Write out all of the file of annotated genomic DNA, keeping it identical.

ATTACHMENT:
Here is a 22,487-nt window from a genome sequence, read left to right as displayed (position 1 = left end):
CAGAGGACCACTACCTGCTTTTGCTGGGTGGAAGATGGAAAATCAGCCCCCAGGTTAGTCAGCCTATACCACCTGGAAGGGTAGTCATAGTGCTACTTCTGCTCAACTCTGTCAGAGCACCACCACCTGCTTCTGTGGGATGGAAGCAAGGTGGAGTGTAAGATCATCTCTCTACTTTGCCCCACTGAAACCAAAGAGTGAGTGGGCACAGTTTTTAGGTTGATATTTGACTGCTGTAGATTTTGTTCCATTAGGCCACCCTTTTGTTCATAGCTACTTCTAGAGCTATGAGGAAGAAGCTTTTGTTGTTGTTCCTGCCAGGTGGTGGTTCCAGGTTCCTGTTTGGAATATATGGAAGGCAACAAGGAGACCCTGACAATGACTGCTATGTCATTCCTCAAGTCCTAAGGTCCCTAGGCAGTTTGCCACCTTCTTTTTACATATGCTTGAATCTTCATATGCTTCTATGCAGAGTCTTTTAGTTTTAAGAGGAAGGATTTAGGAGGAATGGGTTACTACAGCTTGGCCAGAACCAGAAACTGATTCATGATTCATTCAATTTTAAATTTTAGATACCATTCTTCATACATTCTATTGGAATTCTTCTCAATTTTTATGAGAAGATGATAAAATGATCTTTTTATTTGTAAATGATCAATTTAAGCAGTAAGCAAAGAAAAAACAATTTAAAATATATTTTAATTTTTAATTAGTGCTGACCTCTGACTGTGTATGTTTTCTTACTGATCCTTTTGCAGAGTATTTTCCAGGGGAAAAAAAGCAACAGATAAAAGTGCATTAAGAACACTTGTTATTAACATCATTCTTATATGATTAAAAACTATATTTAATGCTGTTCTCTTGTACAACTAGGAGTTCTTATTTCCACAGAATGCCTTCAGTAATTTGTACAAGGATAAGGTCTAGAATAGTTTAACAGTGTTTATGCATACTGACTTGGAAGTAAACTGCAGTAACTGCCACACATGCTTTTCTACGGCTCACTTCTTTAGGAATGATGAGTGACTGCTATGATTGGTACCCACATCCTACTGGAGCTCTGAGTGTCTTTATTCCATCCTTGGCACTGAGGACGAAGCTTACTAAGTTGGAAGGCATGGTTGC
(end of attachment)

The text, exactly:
Here is a 22,487-nt window from a genome sequence, read left to right as displayed (position 1 = left end):
CAGAGGACCACTACCTGCTTTTGCTGGGTGGAAGATGGAAAATCAGCCCCCAGGTTAGTCAGCCTATACCACCTGGAAGGGTAGTCATAGTGCTACTTCTGCTCAACTCTGTCAGAGCACCACCACCTGCTTCTGTGGGATGGAAGCAAGGTGGAGTGTAAGATCATCTCTCTACTTTGCCCCACTGAAACCAAAGAGTGAGTGGGCACAGTTTTTAGGTTGATATTTGACTGCTGTAGATTTTGTTCCATTAGGCCACCCTTTTGTTCATAGCTACTTCTAGAGCTATGAGGAAGAAGCTTTTGTTGTTGTTCCTGCCAGGTGGTGGTTCCAGGTTCCTGTTTGGAATATATGGAAGGCAACAAGGAGACCCTGACAATGACTGCTATGTCATTCCTCAAGTCCTAAGGTCCCTAGGCAGTTTGCCACCTTCTTTTTACATATGCTTGAATCTTCATATGCTTCTATGCAGAGTCTTTTAGTTTTAAGAGGAAGGATTTAGGAGGAATGGGTTACTACAGCTTGGCCAGAACCAGAAACTGATTCATGATTCATTCAATTTTAAATTTTAGATACCATTCTTCATACATTCTATTGGAATTCTTCTCAATTTTTATGAGAAGATGATAAAATGATCTTTTTATTTGTAAATGATCAATTTAAGCAGTAAGCAAAGAAAAAACAATTTAAAATATATTTTAATTTTTAATTAGTGCTGACCTCTGACTGTGTATGTTTTCTTACTGATCCTTTTGCAGAGTATTTTCCAGGGGAAAAAAAGCAACAGATAAAAGTGCATTAAGAACACTTGTTATTAACATCATTCTTATATGATTAAAAACTATATTTAATGCTGTTCTCTTGTACAACTAGGAGTTCTTATTTCCACAGAATGCCTTCAGTAATTTGTACAAGGATAAGGTCTAGAATAGTTTAACAGTGTTTATGCATACTGACTTGGAAGTAAACTGCAGTAACTGCCACACATGCTTTTCTACGGCTCACTTCTTTAGGAATGATGAGTGACTGCTATGATTGGTACCCACATCCTACTGGAGCTCTGAGTGTCTTTATTCCATCCTTGGCACTGAGGACGAAGCTTACTAAGTTGGAAGGCATGGTTGC